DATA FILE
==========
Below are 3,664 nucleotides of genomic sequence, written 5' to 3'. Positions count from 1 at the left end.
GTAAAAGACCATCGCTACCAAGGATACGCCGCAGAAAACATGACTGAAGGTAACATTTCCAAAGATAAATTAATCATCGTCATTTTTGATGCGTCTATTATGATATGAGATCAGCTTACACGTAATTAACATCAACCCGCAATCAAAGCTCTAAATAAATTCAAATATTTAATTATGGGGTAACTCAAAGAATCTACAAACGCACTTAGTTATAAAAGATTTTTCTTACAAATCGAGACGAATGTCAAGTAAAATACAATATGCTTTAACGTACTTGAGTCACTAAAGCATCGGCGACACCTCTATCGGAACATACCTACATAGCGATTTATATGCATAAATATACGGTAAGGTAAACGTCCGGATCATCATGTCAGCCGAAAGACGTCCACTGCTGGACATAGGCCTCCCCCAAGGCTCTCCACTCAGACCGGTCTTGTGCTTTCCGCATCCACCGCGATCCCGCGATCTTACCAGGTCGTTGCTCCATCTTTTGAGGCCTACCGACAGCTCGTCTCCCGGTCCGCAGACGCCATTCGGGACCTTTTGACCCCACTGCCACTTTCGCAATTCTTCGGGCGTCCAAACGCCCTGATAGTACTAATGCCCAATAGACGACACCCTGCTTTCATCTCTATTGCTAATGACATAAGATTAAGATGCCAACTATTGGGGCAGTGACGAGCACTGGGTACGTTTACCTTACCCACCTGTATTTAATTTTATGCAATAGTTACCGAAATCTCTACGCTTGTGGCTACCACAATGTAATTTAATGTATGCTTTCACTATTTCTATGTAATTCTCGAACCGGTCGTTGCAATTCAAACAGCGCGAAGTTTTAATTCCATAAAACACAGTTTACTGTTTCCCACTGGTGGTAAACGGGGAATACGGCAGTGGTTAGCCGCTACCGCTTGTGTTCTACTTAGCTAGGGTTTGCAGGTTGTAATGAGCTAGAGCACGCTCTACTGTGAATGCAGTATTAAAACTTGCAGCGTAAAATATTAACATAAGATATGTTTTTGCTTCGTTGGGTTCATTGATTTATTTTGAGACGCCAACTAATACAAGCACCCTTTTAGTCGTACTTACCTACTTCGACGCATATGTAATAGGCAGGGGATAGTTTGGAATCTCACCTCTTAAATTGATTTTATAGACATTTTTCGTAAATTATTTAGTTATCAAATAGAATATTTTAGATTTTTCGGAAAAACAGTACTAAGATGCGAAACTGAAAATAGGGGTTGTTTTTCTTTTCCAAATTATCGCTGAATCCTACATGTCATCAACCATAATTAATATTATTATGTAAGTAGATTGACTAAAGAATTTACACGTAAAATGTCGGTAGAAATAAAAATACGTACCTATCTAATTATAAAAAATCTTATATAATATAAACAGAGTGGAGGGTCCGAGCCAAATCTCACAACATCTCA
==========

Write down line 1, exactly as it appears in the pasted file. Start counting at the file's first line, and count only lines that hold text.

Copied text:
Below are 3,664 nucleotides of genomic sequence, written 5' to 3'. Positions count from 1 at the left end.